Whether you are successful in your attempt to damage or break into your neighbor’s vehicle, you will still be in trouble if you get caught.
As with most violent crimes, any charge of vandalism against public or private property must prove the intent to cause damage. As difficult as it can be to prove intent, the burden of such proof often lies with the defendant. So before you decide to key someone’s car, consider the difficulty of combating such an accusation in the local court.
Attempted Vandalism Is Still Vandalism
It’s not hard to imagine a pitiful would-be vandal trying to punch in a car door window, failing to do any damage at all, and giving up in shame. If you call the police on them and they are arrested, how would they be charged?
When a teenager takes to the streets with a can of spray paint and gets caught by police, determining their intent to apply graffiti is fairly straightforward. In some cases, determining intent may not be so simple. For example, the difference between manslaughter and involuntary manslaughter is often intent, specifically purposeful crime versus accidents due to negligence.
Defined as “criminal mischief” in Utah, state criminal code describes the act of vandalism in a few different ways: causing minor damage to defraud insurance, intentionally damaging someone’s property (including the attempt), or willfully placing others in harm’s way. The severity of the charges ranges from Class B misdemeanors to a first-degree felony, depending on declared threats of violence and the total monetary amount of damage caused.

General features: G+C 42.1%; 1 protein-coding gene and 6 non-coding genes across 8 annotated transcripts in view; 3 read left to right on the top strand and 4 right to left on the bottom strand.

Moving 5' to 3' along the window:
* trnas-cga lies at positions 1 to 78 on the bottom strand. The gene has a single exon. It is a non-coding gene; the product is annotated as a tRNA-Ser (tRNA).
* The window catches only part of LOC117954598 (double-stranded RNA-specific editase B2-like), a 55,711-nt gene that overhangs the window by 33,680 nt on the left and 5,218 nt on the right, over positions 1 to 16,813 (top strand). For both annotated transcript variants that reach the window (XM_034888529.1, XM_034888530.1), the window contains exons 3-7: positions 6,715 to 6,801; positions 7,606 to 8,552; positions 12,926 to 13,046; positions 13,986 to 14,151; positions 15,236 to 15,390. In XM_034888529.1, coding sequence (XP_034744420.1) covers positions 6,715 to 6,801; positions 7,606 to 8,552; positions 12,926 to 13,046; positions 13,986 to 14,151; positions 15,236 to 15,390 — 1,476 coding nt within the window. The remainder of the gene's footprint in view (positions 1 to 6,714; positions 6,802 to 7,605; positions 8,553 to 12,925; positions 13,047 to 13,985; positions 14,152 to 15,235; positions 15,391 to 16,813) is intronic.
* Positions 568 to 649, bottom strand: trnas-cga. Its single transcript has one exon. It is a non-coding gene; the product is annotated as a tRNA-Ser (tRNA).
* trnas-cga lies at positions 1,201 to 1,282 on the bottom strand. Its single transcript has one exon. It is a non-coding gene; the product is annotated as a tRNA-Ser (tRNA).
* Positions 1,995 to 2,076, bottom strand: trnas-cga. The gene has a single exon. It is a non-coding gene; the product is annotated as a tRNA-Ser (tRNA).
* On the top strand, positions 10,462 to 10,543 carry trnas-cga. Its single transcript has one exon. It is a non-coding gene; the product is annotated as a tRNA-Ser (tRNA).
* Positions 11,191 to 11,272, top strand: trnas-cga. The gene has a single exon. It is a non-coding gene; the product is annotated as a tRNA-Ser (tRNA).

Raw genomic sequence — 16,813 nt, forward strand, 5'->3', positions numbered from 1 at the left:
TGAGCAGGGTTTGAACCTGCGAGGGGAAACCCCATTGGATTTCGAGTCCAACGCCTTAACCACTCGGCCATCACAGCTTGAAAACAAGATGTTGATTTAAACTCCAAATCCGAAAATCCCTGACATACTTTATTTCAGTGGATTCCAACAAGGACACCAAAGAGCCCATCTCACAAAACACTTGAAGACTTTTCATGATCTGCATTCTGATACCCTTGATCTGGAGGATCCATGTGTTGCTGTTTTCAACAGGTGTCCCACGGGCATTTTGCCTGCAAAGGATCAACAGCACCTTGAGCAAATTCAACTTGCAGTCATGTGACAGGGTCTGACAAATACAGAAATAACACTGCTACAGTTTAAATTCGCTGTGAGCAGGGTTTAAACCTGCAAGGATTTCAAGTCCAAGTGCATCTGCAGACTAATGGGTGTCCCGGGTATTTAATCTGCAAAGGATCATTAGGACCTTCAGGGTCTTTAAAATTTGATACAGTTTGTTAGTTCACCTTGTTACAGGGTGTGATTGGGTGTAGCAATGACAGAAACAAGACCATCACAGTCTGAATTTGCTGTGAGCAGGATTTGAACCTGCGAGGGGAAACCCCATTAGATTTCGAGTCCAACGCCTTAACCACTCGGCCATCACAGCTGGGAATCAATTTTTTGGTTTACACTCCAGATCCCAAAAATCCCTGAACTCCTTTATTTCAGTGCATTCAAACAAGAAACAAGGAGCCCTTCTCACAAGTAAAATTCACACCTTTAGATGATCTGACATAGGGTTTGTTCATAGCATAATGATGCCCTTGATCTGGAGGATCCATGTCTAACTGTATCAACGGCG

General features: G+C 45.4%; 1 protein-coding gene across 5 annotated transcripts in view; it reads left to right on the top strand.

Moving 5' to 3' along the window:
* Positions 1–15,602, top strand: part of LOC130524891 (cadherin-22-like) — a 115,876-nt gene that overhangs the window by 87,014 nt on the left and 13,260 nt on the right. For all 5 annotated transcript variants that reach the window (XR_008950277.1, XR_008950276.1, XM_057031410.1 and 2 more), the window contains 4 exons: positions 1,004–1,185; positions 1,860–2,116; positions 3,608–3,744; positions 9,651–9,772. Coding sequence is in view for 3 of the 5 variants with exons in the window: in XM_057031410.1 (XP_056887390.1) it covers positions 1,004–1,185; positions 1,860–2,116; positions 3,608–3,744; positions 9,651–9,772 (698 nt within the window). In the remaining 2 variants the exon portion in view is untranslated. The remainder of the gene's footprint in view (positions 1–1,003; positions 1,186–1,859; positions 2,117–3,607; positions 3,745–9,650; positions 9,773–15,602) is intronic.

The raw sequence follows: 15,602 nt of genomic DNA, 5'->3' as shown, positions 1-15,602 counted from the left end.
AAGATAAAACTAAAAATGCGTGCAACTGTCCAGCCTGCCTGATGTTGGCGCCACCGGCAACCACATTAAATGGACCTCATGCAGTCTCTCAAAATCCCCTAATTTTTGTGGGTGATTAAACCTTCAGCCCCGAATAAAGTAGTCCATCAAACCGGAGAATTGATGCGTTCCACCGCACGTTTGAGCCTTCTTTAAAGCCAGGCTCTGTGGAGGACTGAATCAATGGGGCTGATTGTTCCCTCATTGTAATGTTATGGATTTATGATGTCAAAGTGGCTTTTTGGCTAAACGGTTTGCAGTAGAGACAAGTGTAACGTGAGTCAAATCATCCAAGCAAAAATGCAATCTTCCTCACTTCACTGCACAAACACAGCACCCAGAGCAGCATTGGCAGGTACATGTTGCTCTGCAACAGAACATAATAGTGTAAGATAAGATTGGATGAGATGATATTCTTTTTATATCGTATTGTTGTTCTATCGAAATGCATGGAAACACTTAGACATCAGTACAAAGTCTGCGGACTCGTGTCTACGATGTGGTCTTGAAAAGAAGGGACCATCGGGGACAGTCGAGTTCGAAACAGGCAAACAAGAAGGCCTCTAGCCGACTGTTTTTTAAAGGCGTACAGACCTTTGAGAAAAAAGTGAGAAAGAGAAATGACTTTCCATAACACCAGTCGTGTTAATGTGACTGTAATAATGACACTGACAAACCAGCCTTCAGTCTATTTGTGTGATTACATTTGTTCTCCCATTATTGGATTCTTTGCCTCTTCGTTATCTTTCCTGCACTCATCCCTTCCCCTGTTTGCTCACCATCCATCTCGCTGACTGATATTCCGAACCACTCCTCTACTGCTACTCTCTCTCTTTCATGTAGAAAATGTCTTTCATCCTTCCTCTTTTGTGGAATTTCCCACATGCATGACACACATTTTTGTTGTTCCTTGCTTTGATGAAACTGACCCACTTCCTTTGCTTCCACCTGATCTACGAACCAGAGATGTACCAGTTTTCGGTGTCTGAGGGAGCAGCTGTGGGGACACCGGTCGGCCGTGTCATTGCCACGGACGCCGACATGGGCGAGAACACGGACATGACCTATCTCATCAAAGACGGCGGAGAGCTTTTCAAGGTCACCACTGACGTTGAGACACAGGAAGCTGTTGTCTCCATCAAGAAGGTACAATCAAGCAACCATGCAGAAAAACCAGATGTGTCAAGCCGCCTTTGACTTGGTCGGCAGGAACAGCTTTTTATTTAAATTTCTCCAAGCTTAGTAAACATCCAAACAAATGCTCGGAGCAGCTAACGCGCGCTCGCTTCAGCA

The penalties for such vandalism is as follows:
- $300 in damages and below: Class B misdemeanor, $1,000 fine and six months in jail
- $300 to $1,000 in damages and endangers others: Class A misdemeanor, $2,500 fine and a year in jail
- $1,000 to $5,000 in damages: third-degree felony, up to $5,000 fine and five years in prison
- If a person commits or attempts to commit a serious interruption of infrastructure or causes more than $5,000 in damage: second-degree felony, up to $10,000 fine and up to fifteen years in prison
How Specific Is the Law?
Utah criminal law covers a wide range of actions, especially those that are defined by intent. Criminal mischief is clear about the consequences of causing damage to someone’s property, but what if they simply threaten to perform the act? Even if the threat is simply implied, this is defined as a “threat of violence”, which is a Class B misdemeanor. As the law states, if the person didn’t perform the act, or even became unable to perform it, this cannot be used as a defence because the intent was clear.
Call Schneider Auto Karosserie Body & Paint in Salt Lake City to Repair Attempted Vandalism Damage
As frustrating as it may be, keeping the body of your car in good condition means a longer lifespan. Even if the damage is cosmetic, fill out our contact form for pricing information or give us a call at (801)-484-9400. We will work with your insurance to get your auto body in fresh factory quality once more.